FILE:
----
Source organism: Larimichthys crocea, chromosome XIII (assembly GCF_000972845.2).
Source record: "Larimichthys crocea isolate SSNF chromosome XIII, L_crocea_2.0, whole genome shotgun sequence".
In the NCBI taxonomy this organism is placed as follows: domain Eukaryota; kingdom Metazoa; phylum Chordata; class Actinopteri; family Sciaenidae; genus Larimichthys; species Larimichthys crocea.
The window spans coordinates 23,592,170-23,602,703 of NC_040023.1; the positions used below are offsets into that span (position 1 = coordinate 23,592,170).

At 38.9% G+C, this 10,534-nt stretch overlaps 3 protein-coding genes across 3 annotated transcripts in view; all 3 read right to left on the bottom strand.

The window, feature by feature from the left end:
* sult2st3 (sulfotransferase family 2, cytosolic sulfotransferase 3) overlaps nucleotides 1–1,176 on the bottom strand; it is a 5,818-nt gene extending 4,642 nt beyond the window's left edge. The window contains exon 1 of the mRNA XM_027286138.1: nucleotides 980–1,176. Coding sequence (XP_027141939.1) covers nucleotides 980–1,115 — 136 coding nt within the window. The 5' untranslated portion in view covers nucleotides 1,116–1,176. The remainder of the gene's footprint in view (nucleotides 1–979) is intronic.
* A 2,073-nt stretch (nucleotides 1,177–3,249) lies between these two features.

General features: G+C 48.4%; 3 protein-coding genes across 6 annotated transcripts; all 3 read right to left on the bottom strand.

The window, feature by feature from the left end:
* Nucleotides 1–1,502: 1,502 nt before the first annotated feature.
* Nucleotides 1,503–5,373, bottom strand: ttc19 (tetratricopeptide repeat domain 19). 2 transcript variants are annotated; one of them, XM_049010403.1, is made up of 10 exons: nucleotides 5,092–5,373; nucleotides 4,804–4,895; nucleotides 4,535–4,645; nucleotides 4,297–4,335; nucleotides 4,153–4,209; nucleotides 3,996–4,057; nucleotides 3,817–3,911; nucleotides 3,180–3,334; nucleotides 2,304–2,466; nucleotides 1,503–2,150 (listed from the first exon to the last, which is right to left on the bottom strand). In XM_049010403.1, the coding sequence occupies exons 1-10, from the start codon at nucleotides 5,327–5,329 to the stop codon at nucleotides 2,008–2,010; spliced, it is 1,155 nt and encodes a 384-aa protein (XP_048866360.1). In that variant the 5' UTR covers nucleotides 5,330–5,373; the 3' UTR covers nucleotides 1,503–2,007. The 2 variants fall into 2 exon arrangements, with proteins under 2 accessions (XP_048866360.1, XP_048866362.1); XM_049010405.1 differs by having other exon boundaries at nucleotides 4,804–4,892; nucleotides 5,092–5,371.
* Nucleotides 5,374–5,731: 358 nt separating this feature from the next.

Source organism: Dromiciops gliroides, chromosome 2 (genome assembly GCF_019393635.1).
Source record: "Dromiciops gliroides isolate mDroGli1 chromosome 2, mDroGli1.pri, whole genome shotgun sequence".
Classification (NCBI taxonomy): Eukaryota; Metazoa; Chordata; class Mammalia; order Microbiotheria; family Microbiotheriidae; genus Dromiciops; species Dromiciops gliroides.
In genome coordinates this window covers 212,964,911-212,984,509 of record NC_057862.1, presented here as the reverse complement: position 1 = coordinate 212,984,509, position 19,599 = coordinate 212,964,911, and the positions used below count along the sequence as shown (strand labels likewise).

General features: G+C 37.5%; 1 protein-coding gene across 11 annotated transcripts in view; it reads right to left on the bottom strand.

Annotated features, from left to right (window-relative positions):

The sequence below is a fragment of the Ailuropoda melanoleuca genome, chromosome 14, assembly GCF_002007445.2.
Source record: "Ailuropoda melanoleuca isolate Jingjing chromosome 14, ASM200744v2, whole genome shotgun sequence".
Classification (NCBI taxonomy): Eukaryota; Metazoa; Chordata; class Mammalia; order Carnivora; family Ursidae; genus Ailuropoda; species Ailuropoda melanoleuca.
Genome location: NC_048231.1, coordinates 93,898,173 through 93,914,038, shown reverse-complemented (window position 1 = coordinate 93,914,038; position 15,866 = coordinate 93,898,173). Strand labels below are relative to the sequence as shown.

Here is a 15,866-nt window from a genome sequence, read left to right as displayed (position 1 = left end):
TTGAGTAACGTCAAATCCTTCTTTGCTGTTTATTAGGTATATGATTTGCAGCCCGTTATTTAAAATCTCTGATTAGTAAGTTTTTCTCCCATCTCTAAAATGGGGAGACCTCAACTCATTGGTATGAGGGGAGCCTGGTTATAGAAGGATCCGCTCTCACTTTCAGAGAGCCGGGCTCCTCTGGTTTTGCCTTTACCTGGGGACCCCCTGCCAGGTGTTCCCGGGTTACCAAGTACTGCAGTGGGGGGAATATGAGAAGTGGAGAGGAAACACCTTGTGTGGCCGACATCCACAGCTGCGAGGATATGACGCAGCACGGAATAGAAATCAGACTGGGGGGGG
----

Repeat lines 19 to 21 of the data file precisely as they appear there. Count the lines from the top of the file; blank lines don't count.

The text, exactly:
Annotated features, from left to right (window-relative positions):

The sequence below is a fragment of the Ailuropoda melanoleuca genome, chromosome 14, assembly GCF_002007445.2.
Source record: "Ailuropoda melanoleuca isolate Jingjing chromosome 14, ASM200744v2, whole genome shotgun sequence".